The fortune at the bottom of the pyramid by C. K. Prahalad

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barriers to entry, business process, call centre, cashless society, clean water, collective bargaining, corporate social responsibility, deskilling, disintermediation, farmers can use mobile phones to check market prices, financial intermediation, Hernando de Soto, hiring and firing, income inequality, late fees, Mahatma Gandhi, market fragmentation, microcredit, new economy, profit motive, purchasing power parity, rent-seeking, shareholder value, The Fortune at the Bottom of the Pyramid, time value of money, transaction costs, working poor

“By combining the features of a handy credit/debit card with the advantages of . . . storage capacity . . . the smart card provides secure identification, a store of value and an ability to function off line while maintaining an audit trail of all the transactions.”35 Smart cards were launched in October 2000 by ICICI at the Infosys Campus in Bangalore and at Manipal Academy of Higher Education (MAHE) to create a cashless economy. However, many problems exist with smart cards, such as high cost and lack of technological infrastructure for widespread adoption. The high cost is especially amplified at the rural level. However, ICICI is watching closely what BASIX is doing currently with smart card technology to see if it is cost-effective and viable. Figure 9 shows how the smart card system would work with Farmer Service Centers or MFIs.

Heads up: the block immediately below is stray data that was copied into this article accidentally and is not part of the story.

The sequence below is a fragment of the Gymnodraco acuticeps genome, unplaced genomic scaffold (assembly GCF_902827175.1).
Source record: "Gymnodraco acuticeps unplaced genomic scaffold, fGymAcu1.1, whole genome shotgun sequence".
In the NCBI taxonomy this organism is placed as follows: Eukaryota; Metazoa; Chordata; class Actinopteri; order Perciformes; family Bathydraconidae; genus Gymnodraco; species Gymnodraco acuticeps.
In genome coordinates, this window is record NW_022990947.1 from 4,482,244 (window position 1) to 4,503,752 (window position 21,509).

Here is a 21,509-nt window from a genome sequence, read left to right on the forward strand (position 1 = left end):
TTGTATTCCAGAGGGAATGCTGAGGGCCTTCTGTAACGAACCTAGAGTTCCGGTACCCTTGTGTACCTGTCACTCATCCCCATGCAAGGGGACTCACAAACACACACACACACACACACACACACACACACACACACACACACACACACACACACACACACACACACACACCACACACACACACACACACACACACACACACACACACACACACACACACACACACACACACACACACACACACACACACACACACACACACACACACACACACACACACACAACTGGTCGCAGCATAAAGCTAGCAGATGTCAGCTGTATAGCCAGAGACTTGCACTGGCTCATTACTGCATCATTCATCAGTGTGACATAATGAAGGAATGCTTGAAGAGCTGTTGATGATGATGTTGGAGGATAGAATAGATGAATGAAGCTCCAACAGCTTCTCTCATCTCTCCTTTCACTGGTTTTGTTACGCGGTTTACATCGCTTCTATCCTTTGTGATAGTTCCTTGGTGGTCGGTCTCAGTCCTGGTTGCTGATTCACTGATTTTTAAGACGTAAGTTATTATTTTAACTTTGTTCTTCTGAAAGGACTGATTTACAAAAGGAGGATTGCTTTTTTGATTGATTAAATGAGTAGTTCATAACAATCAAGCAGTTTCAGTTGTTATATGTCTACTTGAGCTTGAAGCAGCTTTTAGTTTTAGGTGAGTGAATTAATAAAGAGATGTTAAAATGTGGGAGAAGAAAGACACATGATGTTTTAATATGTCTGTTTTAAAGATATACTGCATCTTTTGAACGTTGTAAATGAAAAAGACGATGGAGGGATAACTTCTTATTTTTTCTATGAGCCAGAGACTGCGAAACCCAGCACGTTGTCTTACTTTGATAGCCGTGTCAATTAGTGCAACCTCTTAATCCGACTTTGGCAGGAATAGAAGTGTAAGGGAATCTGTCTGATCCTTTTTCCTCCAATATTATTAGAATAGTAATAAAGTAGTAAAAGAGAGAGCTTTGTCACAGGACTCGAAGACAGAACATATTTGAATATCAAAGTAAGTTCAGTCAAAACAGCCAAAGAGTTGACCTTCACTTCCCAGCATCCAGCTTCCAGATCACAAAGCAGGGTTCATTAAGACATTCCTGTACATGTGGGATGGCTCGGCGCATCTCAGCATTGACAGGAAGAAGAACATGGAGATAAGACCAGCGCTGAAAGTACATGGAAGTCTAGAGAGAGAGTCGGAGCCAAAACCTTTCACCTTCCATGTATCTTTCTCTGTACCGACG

pages: 372 words: 152

The End of Work by Jeremy Rifkin

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banking crisis, Bertrand Russell: In Praise of Idleness, blue-collar work, cashless society, collective bargaining, computer age, deskilling, Dissolution of the Soviet Union, employer provided health coverage, Erik Brynjolfsson, full employment, future of work, general-purpose programming language, George Gilder, global village, hiring and firing, informal economy, interchangeable parts, invention of the telegraph, Jacques de Vaucanson, job automation, John Maynard Keynes: technological unemployment, knowledge economy, knowledge worker, land reform, low skilled workers, means of production, new economy, New Urbanism, pink-collar, post-industrial society, Productivity paradox, Richard Florida, Ronald Reagan, Silicon Valley, speech recognition, strikebreaker, technoutopianism, Thorstein Veblen, Toyota Production System, trade route, trickle-down economics, women in the workforce, working poor, working-age population, Works Progress Administration

Over 100 million pages of addenda and updates costing 4.5 cents a sheet are no longer sent out. Less paperwork means fewer employees. Aetna closed up its warehouse facility where employees "did nothing but update manuals."21 Loewenberg says that Aetna is moving quickly toward a paperless office "because its a more efficient way of delivering and maintaining information."22 Many in the computer software industry compare the paperless office to the cashless society and predict that most companies will convert to the new way of doing business well before the second decade of the next century. Nirex, a UK company, already processes its mail electronically. When paper-based correspondence arrives in the 148 THE DECLINE OF THE GLOBAL LABOR FORCE mailroom, an electronic image of the letter appears on a screen. The postal clerk enters key information about the letter-author, date of delivery, address-into an on-line database.


pages: 725 words: 221,514

Debt: The First 5,000 Years by David Graeber